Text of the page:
St. Louis County has been awarded an $18.2 million federal grant to transform West Florissant Avenue into a marquee corridor.
St. Louis County has been awarded an $18.2 million federal grant to transform West Florissant Avenue into a marquee corridor within the St. Louis Promise Zone. The funds will be used to rebuild 1.5 miles of West Florissant Avenue, from Stein Road to Ferguson Avenue, through the towns of Ferguson and Dellwood. The project includes road and sidewalk enhancements, providing better access points to businesses along the corridor and creating shared-use paths for cyclists and pedestrians. The work also will include upgrading traffic signals, adding crosswalks, and installing medians. Sidewalks will be made ADA compliant.
“Our St. Louis Promise Zone team has worked with our community partners and St. Louis County to help this project come to fruition,” said Rodney Crim, CEO and President of the St. Louis Economic Development Partnership. “We know how valuable these improvements will be to the community.”
West Florissant Avenue is one of the major thoroughfares in St. Louis County, carrying 30,000 vehicles per day. However, in its current state, West Florissant caters to car-oriented transportation and fails to meet the needs of the many people in the community who do not have access to a vehicle.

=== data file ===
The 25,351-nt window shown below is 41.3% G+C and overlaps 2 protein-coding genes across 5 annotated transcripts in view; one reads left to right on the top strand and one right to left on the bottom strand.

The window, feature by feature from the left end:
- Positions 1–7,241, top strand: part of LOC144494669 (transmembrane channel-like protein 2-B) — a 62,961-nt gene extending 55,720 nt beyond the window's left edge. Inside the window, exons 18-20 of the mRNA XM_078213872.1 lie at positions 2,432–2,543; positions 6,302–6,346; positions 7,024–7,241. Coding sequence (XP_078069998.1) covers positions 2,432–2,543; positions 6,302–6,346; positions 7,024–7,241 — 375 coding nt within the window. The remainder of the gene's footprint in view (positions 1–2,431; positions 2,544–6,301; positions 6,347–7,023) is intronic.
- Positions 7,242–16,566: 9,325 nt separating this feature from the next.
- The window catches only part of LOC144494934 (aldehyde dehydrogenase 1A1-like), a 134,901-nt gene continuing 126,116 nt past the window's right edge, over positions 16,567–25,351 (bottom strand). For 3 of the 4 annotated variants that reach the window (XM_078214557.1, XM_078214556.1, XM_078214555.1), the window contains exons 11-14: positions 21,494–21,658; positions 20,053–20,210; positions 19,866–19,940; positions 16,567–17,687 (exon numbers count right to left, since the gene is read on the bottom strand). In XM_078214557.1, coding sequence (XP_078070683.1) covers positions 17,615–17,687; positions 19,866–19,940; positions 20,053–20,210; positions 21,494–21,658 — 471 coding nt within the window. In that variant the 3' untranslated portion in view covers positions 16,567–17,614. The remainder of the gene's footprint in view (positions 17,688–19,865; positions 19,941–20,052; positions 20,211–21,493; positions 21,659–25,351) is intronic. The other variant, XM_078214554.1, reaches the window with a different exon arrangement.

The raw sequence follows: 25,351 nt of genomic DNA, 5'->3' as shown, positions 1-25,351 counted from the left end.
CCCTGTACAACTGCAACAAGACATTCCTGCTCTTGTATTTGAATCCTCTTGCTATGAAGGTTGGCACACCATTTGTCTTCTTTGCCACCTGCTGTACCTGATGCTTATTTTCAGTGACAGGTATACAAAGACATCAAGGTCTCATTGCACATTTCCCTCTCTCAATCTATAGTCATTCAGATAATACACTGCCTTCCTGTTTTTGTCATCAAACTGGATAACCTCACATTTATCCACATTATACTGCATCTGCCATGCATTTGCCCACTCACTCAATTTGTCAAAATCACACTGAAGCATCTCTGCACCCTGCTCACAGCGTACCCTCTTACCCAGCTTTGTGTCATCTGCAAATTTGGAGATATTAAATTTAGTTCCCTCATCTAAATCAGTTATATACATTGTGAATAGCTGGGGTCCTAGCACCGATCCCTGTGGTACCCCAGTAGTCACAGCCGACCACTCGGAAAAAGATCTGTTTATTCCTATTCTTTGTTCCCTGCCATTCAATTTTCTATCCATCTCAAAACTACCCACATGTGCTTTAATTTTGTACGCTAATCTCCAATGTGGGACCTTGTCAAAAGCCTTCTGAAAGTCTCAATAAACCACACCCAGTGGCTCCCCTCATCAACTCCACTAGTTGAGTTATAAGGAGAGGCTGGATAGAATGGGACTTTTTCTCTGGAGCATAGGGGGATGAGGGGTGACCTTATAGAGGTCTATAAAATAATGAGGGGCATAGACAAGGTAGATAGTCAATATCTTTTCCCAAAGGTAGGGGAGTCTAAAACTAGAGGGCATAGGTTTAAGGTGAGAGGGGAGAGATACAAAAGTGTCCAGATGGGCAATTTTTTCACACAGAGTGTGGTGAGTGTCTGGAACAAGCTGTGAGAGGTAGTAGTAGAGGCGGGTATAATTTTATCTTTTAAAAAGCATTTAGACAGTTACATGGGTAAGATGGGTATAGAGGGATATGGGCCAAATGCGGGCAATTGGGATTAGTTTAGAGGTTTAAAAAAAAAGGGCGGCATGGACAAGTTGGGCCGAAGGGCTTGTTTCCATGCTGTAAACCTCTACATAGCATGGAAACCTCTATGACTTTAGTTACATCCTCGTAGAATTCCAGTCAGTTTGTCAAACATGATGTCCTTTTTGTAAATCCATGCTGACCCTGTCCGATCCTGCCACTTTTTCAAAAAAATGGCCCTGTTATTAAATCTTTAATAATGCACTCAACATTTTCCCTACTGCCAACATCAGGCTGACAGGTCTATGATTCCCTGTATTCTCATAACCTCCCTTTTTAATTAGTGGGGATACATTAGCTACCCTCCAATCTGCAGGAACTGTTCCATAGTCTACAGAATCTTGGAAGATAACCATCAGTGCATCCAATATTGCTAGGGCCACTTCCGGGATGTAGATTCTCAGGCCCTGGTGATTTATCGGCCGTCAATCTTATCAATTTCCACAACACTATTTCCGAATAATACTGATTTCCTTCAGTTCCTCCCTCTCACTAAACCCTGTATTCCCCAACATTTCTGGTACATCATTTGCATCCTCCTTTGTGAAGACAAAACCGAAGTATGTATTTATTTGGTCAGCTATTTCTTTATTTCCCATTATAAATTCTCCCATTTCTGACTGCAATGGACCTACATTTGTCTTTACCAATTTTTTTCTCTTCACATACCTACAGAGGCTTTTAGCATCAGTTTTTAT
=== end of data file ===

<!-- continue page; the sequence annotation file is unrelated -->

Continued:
Studies have shown that over 1,000 pedestrians access this busy corridor every day, putting themselves in harm’s way as they walk, bike, and take public transit to jobs, grocery stores, healthcare appointments and other vital destinations.
“Designating and funding West Florissant as a Great Streets project in the cities of Ferguson and Dellwood will enhance mobility and safety on the route and, consequently, improve economic conditions in a community that for many years has endured disinvestment and neglect,” said Dr. Sam Page, St. Louis County Executive.
Since 2014, there has been tremendous investment along West Florissant, including the Urban League of Metropolitan St. Louis, the Boys and Girls Club of Greater St. Louis and a new Mercy Clinic, which opened earlier this year.
“This street is more than a carrier of vehicles,” Page said. “It represents what is possible. It represents history that cannot be our future.”
Construction should begin in spring of 2024 with completion scheduled for the summer of 2026.